Munson, J., Green, C.j., and Thompson, J., concur.
Pedro Colin appeals his conviction for possession of heroin, possession of cocaine, and three counts of delivery of a controlled substance (cocaine). He contends the affidavit given by the police officer in requesting the search warrant was insufficient in that it did not establish the credibility of the officer's informant, and the scope of the search of his person exceeded the scope of the search warrant. We affirm.
On February 16, 1990, Detective Glen Thompson applied for a telephonic warrant to search a residence in Pasco, Washington, and to search the person of a Hispanic male adult described as "approximately 24 years of age, 5'8", 155 to 160 lbs., clean shaven having neck length . . . black hair, and brown eyes." The supporting affidavit indicated the officer was relying on information provided by a confidential informant. The court authorized the warrant.
Pasco police officers executed the search warrant on the afternoon of February 16. On entering the residence, the officers encountered five persons, one of whom was Pedro Colin. He adequately matched the description in the warrant. After being frisked for weapons and advised of his rights, Mr. Colin was taken to another room, told to undress, and visually examined for contraband. The officers did not touch him during the course of the strip search. At oral argument it was disclosed heroin was found in Mr. Colin's underwear.
Mr. Colin's motion to suppress evidence discovered in the course of the search was denied. He appeals.
Mr. Colin contends the affidavit in support of the search warrant failed to establish the reliability of the confidential informant. If an informant's tip is relied upon to establish probable cause to issue a search warrant, the officer's affidavit must set forth underlying circumstances which support the conclusion the informant is credible or his information is reliable.*fn1 State v. Jackson, 102 Wash. 2d 432, 435, 688 P.2d 136 (1984).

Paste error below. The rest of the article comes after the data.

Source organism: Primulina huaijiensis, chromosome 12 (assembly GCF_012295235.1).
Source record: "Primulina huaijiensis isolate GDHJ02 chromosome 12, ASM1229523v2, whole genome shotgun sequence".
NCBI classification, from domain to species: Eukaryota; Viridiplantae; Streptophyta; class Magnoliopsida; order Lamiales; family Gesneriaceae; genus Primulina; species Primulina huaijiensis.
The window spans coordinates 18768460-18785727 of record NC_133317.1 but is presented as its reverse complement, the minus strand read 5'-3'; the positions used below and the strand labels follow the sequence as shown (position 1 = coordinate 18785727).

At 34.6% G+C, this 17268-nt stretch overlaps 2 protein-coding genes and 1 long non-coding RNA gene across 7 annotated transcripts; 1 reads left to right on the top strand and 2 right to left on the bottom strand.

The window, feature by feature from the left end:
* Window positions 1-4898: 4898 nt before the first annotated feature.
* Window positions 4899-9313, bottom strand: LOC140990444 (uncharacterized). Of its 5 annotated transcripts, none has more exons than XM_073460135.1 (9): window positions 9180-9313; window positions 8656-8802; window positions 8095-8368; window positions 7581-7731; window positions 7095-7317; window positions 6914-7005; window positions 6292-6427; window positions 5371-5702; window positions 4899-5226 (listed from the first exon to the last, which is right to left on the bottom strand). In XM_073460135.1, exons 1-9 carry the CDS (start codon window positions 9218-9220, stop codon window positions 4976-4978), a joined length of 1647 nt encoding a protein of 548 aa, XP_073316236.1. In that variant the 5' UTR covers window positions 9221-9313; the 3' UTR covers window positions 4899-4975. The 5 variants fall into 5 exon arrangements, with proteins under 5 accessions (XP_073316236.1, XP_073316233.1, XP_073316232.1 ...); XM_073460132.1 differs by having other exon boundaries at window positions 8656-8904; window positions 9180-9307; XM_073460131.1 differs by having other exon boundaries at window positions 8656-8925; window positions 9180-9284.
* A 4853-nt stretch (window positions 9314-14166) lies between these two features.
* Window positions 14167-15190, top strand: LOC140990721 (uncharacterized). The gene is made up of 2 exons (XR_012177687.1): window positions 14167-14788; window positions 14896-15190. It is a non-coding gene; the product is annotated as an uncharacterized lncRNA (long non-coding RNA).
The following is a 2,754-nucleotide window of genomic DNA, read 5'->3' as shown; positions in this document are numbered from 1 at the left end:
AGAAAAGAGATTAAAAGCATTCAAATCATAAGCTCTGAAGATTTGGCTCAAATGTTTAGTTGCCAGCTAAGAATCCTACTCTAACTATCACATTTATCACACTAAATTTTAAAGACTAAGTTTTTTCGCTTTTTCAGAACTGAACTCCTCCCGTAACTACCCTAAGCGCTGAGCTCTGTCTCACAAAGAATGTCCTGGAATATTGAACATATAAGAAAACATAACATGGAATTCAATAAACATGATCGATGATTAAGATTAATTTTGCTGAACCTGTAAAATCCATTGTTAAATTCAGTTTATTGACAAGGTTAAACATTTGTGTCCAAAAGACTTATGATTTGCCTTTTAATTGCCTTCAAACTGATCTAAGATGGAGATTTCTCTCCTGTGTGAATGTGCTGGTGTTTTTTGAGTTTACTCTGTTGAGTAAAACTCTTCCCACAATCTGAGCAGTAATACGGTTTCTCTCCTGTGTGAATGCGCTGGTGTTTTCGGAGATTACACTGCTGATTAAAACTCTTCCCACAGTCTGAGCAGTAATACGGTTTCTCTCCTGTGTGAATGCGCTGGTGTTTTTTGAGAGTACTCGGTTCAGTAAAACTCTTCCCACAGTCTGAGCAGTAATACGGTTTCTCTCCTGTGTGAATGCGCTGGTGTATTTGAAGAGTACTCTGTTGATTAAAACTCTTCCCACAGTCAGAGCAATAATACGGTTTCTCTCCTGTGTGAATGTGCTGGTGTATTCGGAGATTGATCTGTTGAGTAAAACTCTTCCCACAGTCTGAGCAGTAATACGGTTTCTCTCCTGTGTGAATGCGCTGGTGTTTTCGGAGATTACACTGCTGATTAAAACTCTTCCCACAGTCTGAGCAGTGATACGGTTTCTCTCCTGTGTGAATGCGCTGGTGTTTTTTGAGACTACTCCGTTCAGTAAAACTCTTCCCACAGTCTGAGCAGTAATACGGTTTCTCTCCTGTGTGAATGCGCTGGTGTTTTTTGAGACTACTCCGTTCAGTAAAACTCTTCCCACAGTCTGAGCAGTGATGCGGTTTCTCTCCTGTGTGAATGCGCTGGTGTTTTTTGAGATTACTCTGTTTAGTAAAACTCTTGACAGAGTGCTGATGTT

A conclusory statement, which presents no underlying facts from which the issuing judicial officer could independently determine the informant's reliability, is insufficient. State v. Woodall, 100 Wash. 2d 74, 666 P.2d 364 (1983). Thus, the description "'[a] reliable informant who has proven to be reliable in the past'" was held insufficient in Woodall, at 76.
 State v. Fisher, 96 Wash. 2d 962, 965, 639 P.2d 743, cert. denied, 457 U.S. 1137 (1982) held a statement that the informant had given the officer information "proven to be true and correct in the past" was at least a factual statement, not a mere conclusion, and was sufficient to enable a magistrate to make an independent determination of reliability. A statement the informant has given information which led to arrests in the past establishes the informant's "track record" and is sufficient to satisfy the reliability requirement. State v. Wolken, 103 Wash. 2d 823, 827, 700 P.2d 319 (1985); State v. Freeman, 47 Wash. App. 870, 875, 737 P.2d 704, review denied, 108 Wash. 2d 1032 (1987).
The affidavit in this case contained the following statements:
The CI [confidential informant] has been established as a [ sic ] reliable through the course of this investigation. Based on information provided by the CI one arrest has resulted in this investigation. Also, the CI has provided information regarding other narcotics related investigations that have been proven as accurate by other detectives.
These factual assertions about the informant's track record meet or exceed the standards applied in Wolken, Woodall, and Fisher. The trial court properly ...